Articles

A Tree Grows in San Francisco

07.30.2012
content-image Download PDF content-image Share

On April 4 my daughter Audrey turned two. Immediately our home became a showcase for the Julliard School of Drama as our formerly calm child began throwing daily tantrums, replete with tears and agonized wails. She declared that she didn’t want her diaper changed “ever! again!” She threw oatmeal at the dog because she couldn’t have marshmallows for breakfast. She flushed my entire box of Qtips down the toilet.

Her behavior has been exhausting and Rick and I wonder how long it will last. But we realize our navel gazing isn’t helping. What has kept me patient (mostly) is knowing that Audrey’s behavior is normal, that she will probably turn out fine and that these tempests will pass. Rick and I have resolved to deal with the outbursts as they happen, but to always consider them within the context of expectations for her age so that we don’t overreact.

I’ve been a family financial advisor many more years than I’ve been a mother. And the extreme volatility of the last decade has been exhausting and sometimes anxiety producing. So “There have been 13 bear markets ranging between 21% and 52% in annual decline since the end of World War II.1 The average annual drop is 32%.” how should we all be thinking about these declines? And are they normal, or should we actively change our behavior as they happen?

The short answer is – they are nor mal. There have been 13 bear markets ranging between 21% and 52% in annual decline since the end of World War II.1 The average annual drop is 32%. To sum it up, every once in five years we’ve had a bear market. And every four in five, a bull market.

The writer Nick Murray compares investing to a tree. Growing this protective structure that we enjoy for decades demands pruning and occasion al re arranging, but mostly needs water, StrategicInsights July 2012 light and patience. You don’t dig up the sapling every few months to check its progress. You don’t uproot it in panic and store it in the house during a cold snap, then rush it back to the ground when other trees are thriving. You treat it well and leave it be.

Growing wealth is similar. It requires good selection, occasional rebalancing, and smart decisions regarding tax, cash flow planning and diversification. But mostly it needs time. I believe that most of the world class companies in the portfolios we own will be valued much more highly in ten years than they are today. That said, I don’t know when. And I have no idea what will happen to the markets before the end of the year. As a planner I make gradual adjustments to portfolios over time as fiscal and tax changes occur and as your life situations develop and change, in order to grow savings efficiently. But we don’t hide in cash until “uncertainty” is gone, and we don’t over react. Trying to time markets is statistically useless and delays our progress.

“Long term” investing is unappealing to some folks because who wants to wait 10 years? Well, you do. Chances are excellent that you and I will both be here in 2022. If we apply historical inflation rates, in 10 years our current $100 worth of groceries, gas and medicine will cost $145. Another way to see it – we’ll only bring home 69% of goods for the same dollar amount.2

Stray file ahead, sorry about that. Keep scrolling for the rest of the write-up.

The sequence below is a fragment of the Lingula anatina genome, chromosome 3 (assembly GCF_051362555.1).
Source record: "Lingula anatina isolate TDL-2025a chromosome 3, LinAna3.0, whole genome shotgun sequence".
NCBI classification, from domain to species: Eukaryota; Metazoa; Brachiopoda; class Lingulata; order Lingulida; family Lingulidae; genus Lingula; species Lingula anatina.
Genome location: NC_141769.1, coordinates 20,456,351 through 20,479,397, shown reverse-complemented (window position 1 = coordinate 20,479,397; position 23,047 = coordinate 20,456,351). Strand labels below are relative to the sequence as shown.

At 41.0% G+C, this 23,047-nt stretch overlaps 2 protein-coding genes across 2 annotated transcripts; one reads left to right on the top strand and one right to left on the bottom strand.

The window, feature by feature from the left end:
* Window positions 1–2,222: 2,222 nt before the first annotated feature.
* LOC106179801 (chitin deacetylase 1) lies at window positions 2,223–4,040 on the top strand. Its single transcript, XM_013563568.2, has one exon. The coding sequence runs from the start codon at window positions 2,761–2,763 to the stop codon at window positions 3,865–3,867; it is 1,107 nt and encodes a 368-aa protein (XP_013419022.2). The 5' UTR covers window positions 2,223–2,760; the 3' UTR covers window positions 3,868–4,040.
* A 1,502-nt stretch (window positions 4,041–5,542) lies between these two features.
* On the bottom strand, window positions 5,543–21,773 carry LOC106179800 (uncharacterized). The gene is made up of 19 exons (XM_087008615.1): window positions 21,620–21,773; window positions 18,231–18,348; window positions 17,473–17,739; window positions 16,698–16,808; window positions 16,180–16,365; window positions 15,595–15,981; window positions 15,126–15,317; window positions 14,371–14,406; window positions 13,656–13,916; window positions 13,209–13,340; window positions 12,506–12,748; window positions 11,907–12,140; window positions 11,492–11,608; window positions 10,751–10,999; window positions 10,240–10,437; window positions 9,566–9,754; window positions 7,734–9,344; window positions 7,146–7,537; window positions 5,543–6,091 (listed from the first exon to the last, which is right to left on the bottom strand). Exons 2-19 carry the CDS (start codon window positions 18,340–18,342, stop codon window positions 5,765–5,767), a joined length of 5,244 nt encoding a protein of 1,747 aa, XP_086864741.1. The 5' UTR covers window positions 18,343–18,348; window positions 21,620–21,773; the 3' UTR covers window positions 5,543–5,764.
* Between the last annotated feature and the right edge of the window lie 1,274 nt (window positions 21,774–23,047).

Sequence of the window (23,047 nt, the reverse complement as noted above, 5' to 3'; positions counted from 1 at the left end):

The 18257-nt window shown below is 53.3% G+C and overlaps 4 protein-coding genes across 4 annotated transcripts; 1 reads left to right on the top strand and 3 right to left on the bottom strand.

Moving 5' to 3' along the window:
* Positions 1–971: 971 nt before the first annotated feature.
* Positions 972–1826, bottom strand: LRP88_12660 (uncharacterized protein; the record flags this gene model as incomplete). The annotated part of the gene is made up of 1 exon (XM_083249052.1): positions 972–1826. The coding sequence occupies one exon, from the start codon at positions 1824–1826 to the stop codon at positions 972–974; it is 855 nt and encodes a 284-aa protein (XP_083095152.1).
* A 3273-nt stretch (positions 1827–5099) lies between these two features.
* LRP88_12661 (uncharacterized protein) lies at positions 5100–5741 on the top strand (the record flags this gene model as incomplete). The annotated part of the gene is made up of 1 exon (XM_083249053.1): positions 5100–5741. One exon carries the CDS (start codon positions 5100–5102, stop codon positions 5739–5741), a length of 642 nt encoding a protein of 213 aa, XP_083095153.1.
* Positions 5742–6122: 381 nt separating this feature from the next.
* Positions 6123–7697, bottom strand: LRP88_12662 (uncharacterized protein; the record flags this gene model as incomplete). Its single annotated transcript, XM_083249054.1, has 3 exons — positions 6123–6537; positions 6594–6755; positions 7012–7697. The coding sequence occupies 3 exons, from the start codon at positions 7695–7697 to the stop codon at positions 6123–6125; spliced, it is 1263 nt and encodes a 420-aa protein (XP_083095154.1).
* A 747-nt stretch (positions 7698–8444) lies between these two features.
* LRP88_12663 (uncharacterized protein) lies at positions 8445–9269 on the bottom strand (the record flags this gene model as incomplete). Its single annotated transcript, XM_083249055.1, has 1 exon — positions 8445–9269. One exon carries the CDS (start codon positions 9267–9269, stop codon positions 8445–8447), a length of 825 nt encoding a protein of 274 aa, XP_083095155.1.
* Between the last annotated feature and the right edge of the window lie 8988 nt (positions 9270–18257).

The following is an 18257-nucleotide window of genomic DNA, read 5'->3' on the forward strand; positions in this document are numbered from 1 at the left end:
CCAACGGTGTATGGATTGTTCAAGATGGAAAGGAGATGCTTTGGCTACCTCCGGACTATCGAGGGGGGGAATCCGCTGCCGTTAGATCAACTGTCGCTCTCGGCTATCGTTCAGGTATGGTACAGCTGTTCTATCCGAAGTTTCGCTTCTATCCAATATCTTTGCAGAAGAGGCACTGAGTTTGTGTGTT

Our wealth must win a footrace against inflation, and goodness knows we’re going to live well beyond 10 or 20 years. If you pick a team with only cash and bonds, especially in the current interest rate environment, you’re likely stacking the odds against yourself. You might be better off for one year, or two. But in the end, I believe you’ll likely lose.

Today most global equities are inexpensive by historical valuations. Financial markets have been pricing in concerns about the fiscal cliff, Euro pean inaction and a deceleration of growth in China. A positive side of these market declines is that strong companies with durable competitive advantages can be purchased at reason able valuations.

I personally believe that it would take a permanent broad based change in our way of living for valuations of global companies to not increase long term. I’m not speaking of merely the release of housing figures or a political party turnover in Congress. I think it would take a significant fundamental shift which would cause people to stop consuming – food, transport, housing, medical care – as well as cease purchasing stuff they don’t need but like – entertainment, leisure travel, cell phones. This would assume that lower income classes in India and China immediately stopped aspiring to become middle class. This would assume that social sta tus stopped mattering to all of us and brands had no value. This would assume companies would stop seeking profits and growth and stop finding clever ways to induce us to buy things. Essentially it assumes we would cease to improve and advance. Sure, it’s possible. But unlikely.

Since earnings have historically driven equity markets, and consumption and innovation drive earnings, the market path is up and down on the spiral of a permanent uptrend. Of course we will encounter more bear markets. But having well reasoned confidence that declines are normal and will pass might help manage the discomfort.

The upside of mothering a screaming 2 year old is that someday I will have a healthy young adult ready to march out into the world. Until that time I will try to tolerate the ups – and downs – in between.

Because I might look back and won der if I worried needlessly. And because I know that it’s just part of the cycle.

Sincerely, Adrianne San Francisco, July 30, 2012

How can we help?

If you would like to discuss ways we might work together, please drop us a note. We look forward to hearing from you.

This field is for validation purposes and should be left unchanged.